The binder is added in a quantity that is sufficient to coat substantially all of the filler and to form a plastic mixture when mixed with the filler. The term "plastic mixture" refers to a mixture that is capable of being spread with a trowel or molded. The quantity of colloidal sol binder generally ranges from about 10 to 100 parts by weight, based on 100 parts by weight of the filler. Compositions are preferred containing about 30 to 75 parts by weight colloidal sol binder.
The refractory composition of the invention comprises less than about 4 parts by weight of the oxides or hydroxides of magnesium, calcium, chromium and manganese, preferably less than about 2 parts by weight. These oxides and hydroxides are optimally maintained in as low a concentration as possible in order to enhance resistance of the composition to corrosion at elevated temperatures.
In addition to its use as a mortar, a refractory of this invention may be supplied to the interior surfaces of a furnace or electrolytic cell, for example, to form a monolithic refractory liner.
Thus, it will be seen that an object of this invention is to provide a composition of matter that may be used in the form of a refractory mortar for use in a hostile corrosive environment.
It is a further object of this invention to provide a composition of matter that may be used to produce a monolithic refractory lining for furnaces, cells and the like wherein hostile corrosive environments are generated.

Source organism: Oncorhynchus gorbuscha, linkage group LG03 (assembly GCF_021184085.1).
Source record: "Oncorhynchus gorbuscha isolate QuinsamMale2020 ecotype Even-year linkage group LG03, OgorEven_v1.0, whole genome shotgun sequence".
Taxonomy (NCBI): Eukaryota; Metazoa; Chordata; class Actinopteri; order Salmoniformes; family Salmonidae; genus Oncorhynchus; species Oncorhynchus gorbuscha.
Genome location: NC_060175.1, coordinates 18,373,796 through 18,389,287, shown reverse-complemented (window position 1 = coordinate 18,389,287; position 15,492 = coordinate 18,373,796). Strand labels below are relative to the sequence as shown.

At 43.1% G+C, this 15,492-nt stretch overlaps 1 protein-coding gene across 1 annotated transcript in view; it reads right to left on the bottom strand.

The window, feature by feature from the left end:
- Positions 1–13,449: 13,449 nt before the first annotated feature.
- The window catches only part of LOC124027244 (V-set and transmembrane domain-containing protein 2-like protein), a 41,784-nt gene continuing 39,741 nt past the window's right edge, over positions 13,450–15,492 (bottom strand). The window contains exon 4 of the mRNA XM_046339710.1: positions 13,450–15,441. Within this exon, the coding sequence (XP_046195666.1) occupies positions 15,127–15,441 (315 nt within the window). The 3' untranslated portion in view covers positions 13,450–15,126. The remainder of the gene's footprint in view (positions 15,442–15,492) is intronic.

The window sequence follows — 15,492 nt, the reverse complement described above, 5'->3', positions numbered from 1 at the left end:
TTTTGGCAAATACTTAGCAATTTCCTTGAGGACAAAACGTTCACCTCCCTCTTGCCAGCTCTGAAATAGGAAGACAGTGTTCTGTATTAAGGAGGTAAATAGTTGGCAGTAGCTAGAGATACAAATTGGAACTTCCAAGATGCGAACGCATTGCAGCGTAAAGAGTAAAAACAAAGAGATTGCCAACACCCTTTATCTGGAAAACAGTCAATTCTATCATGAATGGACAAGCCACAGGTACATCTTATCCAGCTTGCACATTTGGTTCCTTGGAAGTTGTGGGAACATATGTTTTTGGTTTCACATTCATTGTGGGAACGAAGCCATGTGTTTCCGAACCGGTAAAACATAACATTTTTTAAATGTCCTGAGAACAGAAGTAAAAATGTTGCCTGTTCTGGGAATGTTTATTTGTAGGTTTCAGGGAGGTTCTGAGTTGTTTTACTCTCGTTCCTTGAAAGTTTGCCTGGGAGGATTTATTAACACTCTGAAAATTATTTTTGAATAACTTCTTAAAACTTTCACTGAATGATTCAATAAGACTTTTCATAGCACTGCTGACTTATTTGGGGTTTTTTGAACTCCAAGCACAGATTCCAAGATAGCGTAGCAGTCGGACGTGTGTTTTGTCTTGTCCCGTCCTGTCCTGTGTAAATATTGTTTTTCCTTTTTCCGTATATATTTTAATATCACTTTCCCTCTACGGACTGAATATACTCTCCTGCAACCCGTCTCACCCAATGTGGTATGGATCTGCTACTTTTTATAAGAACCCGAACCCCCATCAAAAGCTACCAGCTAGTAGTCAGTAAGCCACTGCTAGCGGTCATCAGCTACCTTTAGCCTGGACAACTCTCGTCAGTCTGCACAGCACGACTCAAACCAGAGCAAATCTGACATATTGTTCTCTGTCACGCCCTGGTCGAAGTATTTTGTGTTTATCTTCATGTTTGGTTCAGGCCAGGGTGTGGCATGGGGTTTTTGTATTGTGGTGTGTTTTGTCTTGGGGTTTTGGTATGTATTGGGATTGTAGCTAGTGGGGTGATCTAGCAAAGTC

A preferred refractory composition of this invention comprises a nitride refractory filler of silicon nitride, silicon oxynitride, beta'-SiAlON or combinations thereof and a colloidal sol binder material.
The particle size of the filler may vary over a broad range depending upon particular desired characteristics of the mortar. Larger particle sizes provide a mortar with better shrinkage properties and a better resistance to the effects of thermal shock, for example, than a mortar comprised of small sized particles. Larger particle sizes, on the other hand, produce a more porous structure in the mortar upon firing and make the resultant refractory less resistant to penetration from the elements of the hostile environment than if the mortar is comprised of small sized particles.
A preferred colloidal sol binder material is colloidal silica. Such is generally supplied in water-suspensions in various concentrations of SiO2 ranging up to about 50 wt.% solids. A preferred water suspension has a 40 wt.% SiO2 concentration. The amount of colloidal sol binder is chosen such that it is effective for binding essentially all of the nitride refractory filler particles together into a plastic mixture. As used herein, the term "plastic mixture" refers to a mixture that is capable of being spread with a trowel or molded.